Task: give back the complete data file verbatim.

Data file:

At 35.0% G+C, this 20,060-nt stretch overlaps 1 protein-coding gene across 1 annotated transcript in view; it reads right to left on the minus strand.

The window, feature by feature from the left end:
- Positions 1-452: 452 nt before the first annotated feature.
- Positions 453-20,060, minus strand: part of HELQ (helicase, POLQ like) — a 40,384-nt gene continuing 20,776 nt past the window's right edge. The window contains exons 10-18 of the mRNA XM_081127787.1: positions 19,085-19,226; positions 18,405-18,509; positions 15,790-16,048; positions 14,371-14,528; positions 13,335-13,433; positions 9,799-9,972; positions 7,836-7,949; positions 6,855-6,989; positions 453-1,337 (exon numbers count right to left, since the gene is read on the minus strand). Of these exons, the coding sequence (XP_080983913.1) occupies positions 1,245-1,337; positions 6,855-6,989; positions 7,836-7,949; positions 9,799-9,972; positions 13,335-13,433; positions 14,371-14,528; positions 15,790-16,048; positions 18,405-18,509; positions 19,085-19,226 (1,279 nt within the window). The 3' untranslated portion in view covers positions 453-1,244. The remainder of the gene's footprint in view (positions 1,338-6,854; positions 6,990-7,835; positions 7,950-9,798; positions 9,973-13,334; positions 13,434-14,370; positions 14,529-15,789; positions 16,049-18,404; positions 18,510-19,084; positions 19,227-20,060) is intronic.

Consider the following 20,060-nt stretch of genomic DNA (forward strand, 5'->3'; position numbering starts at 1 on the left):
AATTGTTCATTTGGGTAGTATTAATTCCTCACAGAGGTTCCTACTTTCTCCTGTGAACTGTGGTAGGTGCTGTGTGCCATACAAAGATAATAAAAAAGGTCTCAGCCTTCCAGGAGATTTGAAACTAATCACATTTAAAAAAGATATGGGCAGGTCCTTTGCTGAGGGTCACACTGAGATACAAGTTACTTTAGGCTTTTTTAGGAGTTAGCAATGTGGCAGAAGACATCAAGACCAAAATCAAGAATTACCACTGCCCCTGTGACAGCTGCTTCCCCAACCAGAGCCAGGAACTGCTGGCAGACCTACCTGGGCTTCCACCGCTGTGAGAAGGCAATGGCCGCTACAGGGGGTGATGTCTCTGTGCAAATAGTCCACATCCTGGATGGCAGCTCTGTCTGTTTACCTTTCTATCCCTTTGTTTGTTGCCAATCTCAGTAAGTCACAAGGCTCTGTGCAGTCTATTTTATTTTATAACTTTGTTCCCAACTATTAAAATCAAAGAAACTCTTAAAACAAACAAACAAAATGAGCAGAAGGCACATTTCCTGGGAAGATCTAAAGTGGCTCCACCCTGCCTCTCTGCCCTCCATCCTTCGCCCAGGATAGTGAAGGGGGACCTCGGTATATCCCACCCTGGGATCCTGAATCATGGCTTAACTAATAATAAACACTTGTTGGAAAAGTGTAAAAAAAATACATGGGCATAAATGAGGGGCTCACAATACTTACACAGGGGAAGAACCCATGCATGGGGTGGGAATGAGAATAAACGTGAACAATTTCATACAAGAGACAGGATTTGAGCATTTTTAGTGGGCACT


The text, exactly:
At 35.0% G+C, this 20,060-nt stretch overlaps 1 protein-coding gene across 1 annotated transcript in view; it reads right to left on the minus strand.

The window, feature by feature from the left end:
- Positions 1-452: 452 nt before the first annotated feature.
- Positions 453-20,060, minus strand: part of HELQ (helicase, POLQ like) — a 40,384-nt gene continuing 20,776 nt past the window's right edge. The window contains exons 10-18 of the mRNA XM_081127787.1: positions 19,085-19,226; positions 18,405-18,509; positions 15,790-16,048; positions 14,371-14,528; positions 13,335-13,433; positions 9,799-9,972; positions 7,836-7,949; positions 6,855-6,989; positions 453-1,337 (exon numbers count right to left, since the gene is read on the minus strand). Of these exons, the coding sequence (XP_080983913.1) occupies positions 1,245-1,337; positions 6,855-6,989; positions 7,836-7,949; positions 9,799-9,972; positions 13,335-13,433; positions 14,371-14,528; positions 15,790-16,048; positions 18,405-18,509; positions 19,085-19,226 (1,279 nt within the window). The 3' untranslated portion in view covers positions 453-1,244. The remainder of the gene's footprint in view (positions 1,338-6,854; positions 6,990-7,835; positions 7,950-9,798; positions 9,973-13,334; positions 13,434-14,370; positions 14,529-15,789; positions 16,049-18,404; positions 18,510-19,084; positions 19,227-20,060) is intronic.

Consider the following 20,060-nt stretch of genomic DNA (forward strand, 5'->3'; position numbering starts at 1 on the left):
AATTGTTCATTTGGGTAGTATTAATTCCTCACAGAGGTTCCTACTTTCTCCTGTGAACTGTGGTAGGTGCTGTGTGCCATACAAAGATAATAAAAAAGGTCTCAGCCTTCCAGGAGATTTGAAACTAATCACATTTAAAAAAGATATGGGCAGGTCCTTTGCTGAGGGTCACACTGAGATACAAGTTACTTTAGGCTTTTTTAGGAGTTAGCAATGTGGCAGAAGACATCAAGACCAAAATCAAGAATTACCACTGCCCCTGTGACAGCTGCTTCCCCAACCAGAGCCAGGAACTGCTGGCAGACCTACCTGGGCTTCCACCGCTGTGAGAAGGCAATGGCCGCTACAGGGGGTGATGTCTCTGTGCAAATAGTCCACATCCTGGATGGCAGCTCTGTCTGTTTACCTTTCTATCCCTTTGTTTGTTGCCAATCTCAGTAAGTCACAAGGCTCTGTGCAGTCTATTTTATTTTATAACTTTGTTCCCAACTATTAAAATCAAAGAAACTCTTAAAACAAACAAACAAAATGAGCAGAAGGCACATTTCCTGGGAAGATCTAAAGTGGCTCCACCCTGCCTCTCTGCCCTCCATCCTTCGCCCAGGATAGTGAAGGGGGACCTCGGTATATCCCACCCTGGGATCCTGAATCATGGCTTAACTAATAATAAACACTTGTTGGAAAAGTGTAAAAAAAATACATGGGCATAAATGAGGGGCTCACAATACTTACACAGGGGAAGAACCCATGCATGGGGTGGGAATGAGAATAAACGTGAACAATTTCATACAAGAGACAGGATTTGAGCATTTTTAGTGGGCACT